A guardian ad litem is appointed as a representative for children when their parents are engaged in a custody or visitation dispute in the family court. The family court will order that a guardian ad litem serve to represent the children on the judge’s own authority or by the consent of the parties.
It is understandable why this is done. South Carolina law says that the best interests of the child is one of the most important considerations in family court. Your lawyer is representing your best interest. There is a lawyer representing the other parent’s best interest. But at the end of the day, the child’s best interest is of more concern to the court than the interest of either one of the parents in a custody case. The child therefore needs a spokesperson to represent his or her interests in court.
The “ad litem” part of the guardian’s title is a Latin phrase that means “for the purpose of a legal dispute.” A guardian ad litem doesn’t take full guardianship control over your child’s life. You do not lose your rights as a parent merely because a guardian ad litem has been appointed.
What does a guardian ad litem do, and how does she represent the best interest of the child?
She is there to conduct an independent, balanced, and impartial investigation as to the situation of the child or children and the family.
- She will meet with the child, along with any other children in the family.
- If necessary, she will visit the home of the parties. Often, this isn’t needed, as long as neither parent is claiming something wrong with the home of the other.
- She may meet with those who are relevant to the case, such as parents, caregivers, school officials, and religion instructors.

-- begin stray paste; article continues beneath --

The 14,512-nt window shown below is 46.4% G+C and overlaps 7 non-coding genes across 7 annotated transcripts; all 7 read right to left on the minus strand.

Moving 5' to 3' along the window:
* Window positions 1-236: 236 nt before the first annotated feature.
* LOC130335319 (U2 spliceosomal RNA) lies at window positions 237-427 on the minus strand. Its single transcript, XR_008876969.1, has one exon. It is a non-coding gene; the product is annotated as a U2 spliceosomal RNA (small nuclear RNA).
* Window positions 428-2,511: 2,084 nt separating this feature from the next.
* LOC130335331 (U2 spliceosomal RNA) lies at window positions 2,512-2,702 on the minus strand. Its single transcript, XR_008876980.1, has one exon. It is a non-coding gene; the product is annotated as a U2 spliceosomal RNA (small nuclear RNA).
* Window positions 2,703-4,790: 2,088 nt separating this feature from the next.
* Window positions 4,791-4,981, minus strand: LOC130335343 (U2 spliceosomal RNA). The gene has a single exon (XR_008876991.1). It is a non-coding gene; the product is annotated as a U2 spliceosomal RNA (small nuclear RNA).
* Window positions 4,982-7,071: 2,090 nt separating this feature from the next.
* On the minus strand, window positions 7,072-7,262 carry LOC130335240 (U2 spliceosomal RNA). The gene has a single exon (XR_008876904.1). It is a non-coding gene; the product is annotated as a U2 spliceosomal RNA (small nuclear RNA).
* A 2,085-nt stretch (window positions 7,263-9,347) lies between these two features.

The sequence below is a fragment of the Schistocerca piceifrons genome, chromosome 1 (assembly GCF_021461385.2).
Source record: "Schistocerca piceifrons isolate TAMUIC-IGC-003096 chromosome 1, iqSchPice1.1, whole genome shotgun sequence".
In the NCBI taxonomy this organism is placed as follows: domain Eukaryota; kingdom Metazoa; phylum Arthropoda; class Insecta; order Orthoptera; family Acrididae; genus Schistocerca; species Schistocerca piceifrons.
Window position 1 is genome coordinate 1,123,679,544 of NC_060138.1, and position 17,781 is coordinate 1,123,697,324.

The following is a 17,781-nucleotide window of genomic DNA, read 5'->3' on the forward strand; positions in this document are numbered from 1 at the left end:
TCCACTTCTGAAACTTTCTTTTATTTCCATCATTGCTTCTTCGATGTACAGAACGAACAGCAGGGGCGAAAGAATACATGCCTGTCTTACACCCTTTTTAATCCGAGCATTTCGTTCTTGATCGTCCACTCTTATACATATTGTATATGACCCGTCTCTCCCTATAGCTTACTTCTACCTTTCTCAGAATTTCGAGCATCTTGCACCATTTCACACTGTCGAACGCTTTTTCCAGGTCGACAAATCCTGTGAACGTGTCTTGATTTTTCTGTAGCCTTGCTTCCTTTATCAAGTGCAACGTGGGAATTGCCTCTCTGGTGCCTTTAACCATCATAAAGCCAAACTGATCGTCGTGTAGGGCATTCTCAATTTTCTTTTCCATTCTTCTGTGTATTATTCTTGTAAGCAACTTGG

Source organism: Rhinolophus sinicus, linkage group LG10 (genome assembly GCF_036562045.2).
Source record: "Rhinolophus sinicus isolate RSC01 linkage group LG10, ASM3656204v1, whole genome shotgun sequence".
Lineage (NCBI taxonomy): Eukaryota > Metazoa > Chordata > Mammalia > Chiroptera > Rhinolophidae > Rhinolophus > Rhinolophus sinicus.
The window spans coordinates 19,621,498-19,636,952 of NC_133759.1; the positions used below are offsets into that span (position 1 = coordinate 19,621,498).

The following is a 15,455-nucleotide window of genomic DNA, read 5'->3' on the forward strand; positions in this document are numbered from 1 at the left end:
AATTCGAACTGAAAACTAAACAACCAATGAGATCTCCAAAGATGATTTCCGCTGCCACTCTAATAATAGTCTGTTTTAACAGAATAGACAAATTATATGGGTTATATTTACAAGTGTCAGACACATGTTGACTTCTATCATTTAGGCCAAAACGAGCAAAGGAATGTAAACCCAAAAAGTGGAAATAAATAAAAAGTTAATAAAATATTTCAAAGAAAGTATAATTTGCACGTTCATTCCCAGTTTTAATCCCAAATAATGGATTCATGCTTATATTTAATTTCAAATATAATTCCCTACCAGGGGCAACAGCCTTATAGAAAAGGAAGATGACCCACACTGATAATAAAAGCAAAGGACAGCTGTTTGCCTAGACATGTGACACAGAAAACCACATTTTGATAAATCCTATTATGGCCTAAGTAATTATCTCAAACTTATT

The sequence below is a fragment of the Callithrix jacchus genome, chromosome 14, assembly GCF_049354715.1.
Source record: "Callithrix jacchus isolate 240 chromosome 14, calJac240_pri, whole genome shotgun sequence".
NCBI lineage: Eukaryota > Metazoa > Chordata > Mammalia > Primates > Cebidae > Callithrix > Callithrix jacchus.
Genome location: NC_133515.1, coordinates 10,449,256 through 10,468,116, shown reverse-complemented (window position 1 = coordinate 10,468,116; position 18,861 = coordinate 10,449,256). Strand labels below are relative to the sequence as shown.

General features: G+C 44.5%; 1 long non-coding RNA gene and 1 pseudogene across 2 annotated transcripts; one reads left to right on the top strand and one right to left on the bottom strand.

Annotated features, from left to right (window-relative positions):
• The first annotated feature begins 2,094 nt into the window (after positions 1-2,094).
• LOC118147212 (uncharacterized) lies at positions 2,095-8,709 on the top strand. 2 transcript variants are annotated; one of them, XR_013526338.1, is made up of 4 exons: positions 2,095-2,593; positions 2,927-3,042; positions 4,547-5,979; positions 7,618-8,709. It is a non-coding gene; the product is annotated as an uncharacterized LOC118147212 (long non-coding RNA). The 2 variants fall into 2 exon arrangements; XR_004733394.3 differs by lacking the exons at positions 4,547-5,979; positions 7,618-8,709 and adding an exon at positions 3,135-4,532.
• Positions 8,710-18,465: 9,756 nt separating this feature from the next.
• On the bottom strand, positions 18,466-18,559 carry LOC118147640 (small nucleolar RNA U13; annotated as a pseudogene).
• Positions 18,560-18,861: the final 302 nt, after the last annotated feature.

- If it is deemed appropriate, she may obtain a criminal history of each parent or of other people in the households.
- She will have access to the child’s school records and medical records and other relevant documents.
The guardian ad litem is required to maintain a complete file on any factors that may affect the child’s wellbeing. To accomplish this, she will have the right (and may be required) to do all of the above actions, and often much more.
Does the guardian ad litem come to court?
Yes. In fact, she is required to come to court on child-related matters, unless the court excuses her or the parties agree for her not to appear. She will deliver to the judge written reports concerning the child’s best interest. She has the right to cross-examine witnesses. She does all of this to advocate for the child and the child’s best interest.
While the guardian can’t make recommendations to the court (except under certain circumstances), her final written report may contain conclusions based on facts uncovered during her investigation. Her investigation and the conclusions she reaches help the court make decisions about custody, visitation, and potentially other issues.
Custody and visitation cases are challenging, and if you are faced with one, please do not hesitate to contact the lawyers of Holland & Usry, P.A. at 864.582.0416 or toll-free at 877.230.1841.